G53 (4-6-0) #144 lays up at Morris Park Shops alongside the fence separating the shops from the tracks of the Atlantic branch, visible in the foreground in this c. 1938 view. Behind the #144 is C51 (0-8-0) #251 and at the right is a freshly-painted G5s and tender.  To the left over the tracks is the smoke washer bridge. In the center background is the water tower for the shops and in the right background is the conveyor taking the coal to the old wooden coaling facility.    Dave Keller archive

Photo shot from the sanding tower. There are “Dashing Dan” logos on the locomotives, which were added in February, 1959, per the “Long Island Railroader” magazine but the p
aint jobs look extremely weathered, so this wouldn’t be 1959 or they’d look freshly out-shopped. 

#56 on the Emery map of MP Shops -
Engine Foreman's Office, photo center

#61 Oil House (roof sliced for engine clearance)

The Fairbanks-Morse units are still in service.  They were pulled in 1964 and replaced by the C420 units.  Not a C420 in sight in this view so they probably hadn’t yet arrived on the property; thus 1962-63. Archive: Jim Gillin,  Photo: LIRR,  Research: Dave Keller

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Morris Park Shops - 1973
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1973 Building Guide
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Air Compressors for Switch Motors Photo: Steve Rothaug 10/87

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B&O Wagon Top Boxcar
Photo: Steve Rothaug 10/87

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Steam Plant front
Photo: Steve Rothaug 10/87
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Coal chute detail
Photo: Steve Rothaug 10/87
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FA-1 in Roundhouse
Photo: Steve Rothaug 10/87
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Loco Yard Office
Photo: Steve Rothaug 10/87

Alco C420 #266 Photo: Steve Rothaug
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Yard Goat #397
Photo: Steve Rothaug 10/87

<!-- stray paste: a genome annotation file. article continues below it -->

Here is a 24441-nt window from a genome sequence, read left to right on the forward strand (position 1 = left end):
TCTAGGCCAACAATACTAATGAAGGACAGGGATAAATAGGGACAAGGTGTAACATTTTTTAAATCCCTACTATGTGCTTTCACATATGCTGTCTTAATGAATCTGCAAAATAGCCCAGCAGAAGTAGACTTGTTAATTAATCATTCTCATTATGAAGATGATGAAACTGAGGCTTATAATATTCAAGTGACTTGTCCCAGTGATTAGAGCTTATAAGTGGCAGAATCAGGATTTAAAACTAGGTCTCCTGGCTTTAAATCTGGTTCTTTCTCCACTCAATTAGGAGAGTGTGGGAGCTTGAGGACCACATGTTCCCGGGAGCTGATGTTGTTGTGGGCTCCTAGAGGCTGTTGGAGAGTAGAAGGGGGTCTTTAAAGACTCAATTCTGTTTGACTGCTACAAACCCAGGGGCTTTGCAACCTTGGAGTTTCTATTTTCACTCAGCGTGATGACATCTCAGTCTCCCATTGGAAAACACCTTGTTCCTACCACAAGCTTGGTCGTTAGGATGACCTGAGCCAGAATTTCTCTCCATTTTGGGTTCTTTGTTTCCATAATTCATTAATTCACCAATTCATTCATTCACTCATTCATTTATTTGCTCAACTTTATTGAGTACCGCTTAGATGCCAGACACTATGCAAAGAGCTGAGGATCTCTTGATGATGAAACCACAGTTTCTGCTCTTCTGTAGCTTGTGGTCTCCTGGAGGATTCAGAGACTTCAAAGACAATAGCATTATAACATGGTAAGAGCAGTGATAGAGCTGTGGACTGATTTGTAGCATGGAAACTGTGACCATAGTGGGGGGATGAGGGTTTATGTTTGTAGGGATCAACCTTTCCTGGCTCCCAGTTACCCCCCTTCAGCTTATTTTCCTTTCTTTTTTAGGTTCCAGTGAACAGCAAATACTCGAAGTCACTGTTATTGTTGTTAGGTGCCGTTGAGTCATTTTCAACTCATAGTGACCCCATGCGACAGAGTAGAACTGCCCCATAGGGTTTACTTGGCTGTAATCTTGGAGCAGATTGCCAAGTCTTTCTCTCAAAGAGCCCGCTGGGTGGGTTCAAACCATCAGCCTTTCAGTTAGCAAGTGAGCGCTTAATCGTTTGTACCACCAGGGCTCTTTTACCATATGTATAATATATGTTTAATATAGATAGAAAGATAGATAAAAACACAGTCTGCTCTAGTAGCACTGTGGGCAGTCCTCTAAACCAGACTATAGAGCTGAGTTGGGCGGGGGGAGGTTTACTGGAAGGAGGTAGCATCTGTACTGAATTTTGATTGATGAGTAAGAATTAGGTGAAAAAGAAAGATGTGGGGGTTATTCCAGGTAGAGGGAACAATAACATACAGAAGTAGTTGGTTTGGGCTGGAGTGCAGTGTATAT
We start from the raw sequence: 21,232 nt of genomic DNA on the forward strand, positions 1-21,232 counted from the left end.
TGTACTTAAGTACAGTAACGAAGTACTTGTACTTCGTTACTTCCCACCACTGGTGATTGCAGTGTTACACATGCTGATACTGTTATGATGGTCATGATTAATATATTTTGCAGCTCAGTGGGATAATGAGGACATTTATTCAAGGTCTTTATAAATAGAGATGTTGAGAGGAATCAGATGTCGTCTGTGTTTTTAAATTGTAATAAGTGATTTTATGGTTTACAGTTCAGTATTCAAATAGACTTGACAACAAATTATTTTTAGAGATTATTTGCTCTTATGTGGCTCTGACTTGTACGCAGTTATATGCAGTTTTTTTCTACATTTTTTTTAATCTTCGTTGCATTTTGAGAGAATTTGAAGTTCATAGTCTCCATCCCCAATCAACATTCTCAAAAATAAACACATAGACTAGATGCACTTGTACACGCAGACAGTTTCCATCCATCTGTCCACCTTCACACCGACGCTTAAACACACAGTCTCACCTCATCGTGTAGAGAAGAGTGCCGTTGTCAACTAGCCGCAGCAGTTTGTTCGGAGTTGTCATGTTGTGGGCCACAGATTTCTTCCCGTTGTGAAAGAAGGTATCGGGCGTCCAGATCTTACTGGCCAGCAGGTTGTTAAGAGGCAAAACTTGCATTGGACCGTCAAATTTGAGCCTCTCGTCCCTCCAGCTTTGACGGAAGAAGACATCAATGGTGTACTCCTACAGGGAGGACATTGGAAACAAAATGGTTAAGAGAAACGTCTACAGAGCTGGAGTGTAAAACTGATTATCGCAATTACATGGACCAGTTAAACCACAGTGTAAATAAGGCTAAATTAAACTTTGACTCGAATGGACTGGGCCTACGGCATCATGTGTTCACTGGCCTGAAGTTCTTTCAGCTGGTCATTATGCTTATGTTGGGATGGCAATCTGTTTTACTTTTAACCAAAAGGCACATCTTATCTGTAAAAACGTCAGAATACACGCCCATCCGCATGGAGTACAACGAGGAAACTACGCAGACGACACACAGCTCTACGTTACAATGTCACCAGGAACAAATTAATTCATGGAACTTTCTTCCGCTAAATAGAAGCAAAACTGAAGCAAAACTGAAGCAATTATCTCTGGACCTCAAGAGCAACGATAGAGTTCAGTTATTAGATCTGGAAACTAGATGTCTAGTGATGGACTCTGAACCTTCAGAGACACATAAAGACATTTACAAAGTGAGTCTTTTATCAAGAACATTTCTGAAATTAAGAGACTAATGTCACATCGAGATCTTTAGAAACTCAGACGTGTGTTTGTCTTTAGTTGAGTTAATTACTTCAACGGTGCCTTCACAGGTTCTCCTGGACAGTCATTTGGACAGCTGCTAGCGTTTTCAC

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LIRR  #397 10/31/87
Photo: Kevin Gulau

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GE 25 tonner  #398 c. 1970's
Photo: Steve Hoskins

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LIRR C420 #225 Morris Park 10/31/87 
Photo: Kevin Gulau

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LIRR #398 Morris Park 12/70 
Archive: Bob Bender

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LIRR #398 Morris Park Wheel Shop 4/24/71 
Archive: Bob Bender

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LIRR #399 Yard Goat working the 
transfer table, prior MTA scheme

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LIRR  #399  
Photo: Steve Rothaug 10/87

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LIRR  #399 10/31/87 Repaint
Photo: Kevin Gulau

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East from Main Gate, right of the tank is the steam plant.
Photo: Steve Rothaug 10/87

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West towards Blacksmith Shop
Photo: Steve Rothaug 10/87

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09/1930 tank car near Blacksmith Shop
Photo: Steve Rothaug 10/87

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Big Hook
Photo: Steve Rothaug 10/87

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Ancient boxcar
Photo: Steve Rothaug 10/87
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Unused passenger equipment
Photo: Steve Rothaug 10/87
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LIRR #262 GP 38-2  prime mover
Photo: Steve Rothaug 10/87
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Detroit Diesel power pack
Photo: Steve Rothaug 10/87
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Diesel traction motor
Photo: Steve Rothaug 10/87
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MP15-AC on turntable
Photo: Steve Rothaug 10/87
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Roundhouse and turntable
Photo: Steve Rothaug 10/87
Turntable.jpg (36863 bytes)
Photo: Steve Rothaug 10/87
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Passenger car shop yard lead
Photo: Steve Rothaug 10/87
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Turntable lead tracks
Photo: Steve Rothaug 10/87
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Inside loco shop
Photo: Steve Rothaug 10/87
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Interior of loco shop
Photo: Steve Rothaug 10/87


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SW1001 in roundhouse
Photo: Steve Rothaug 10/87
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Diesel wheel storage
Photo: Steve Rothaug 10/87
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FA  unit being rebuilt
Photo: Steve Rothaug 10/87

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Supporting Loco Shop Walls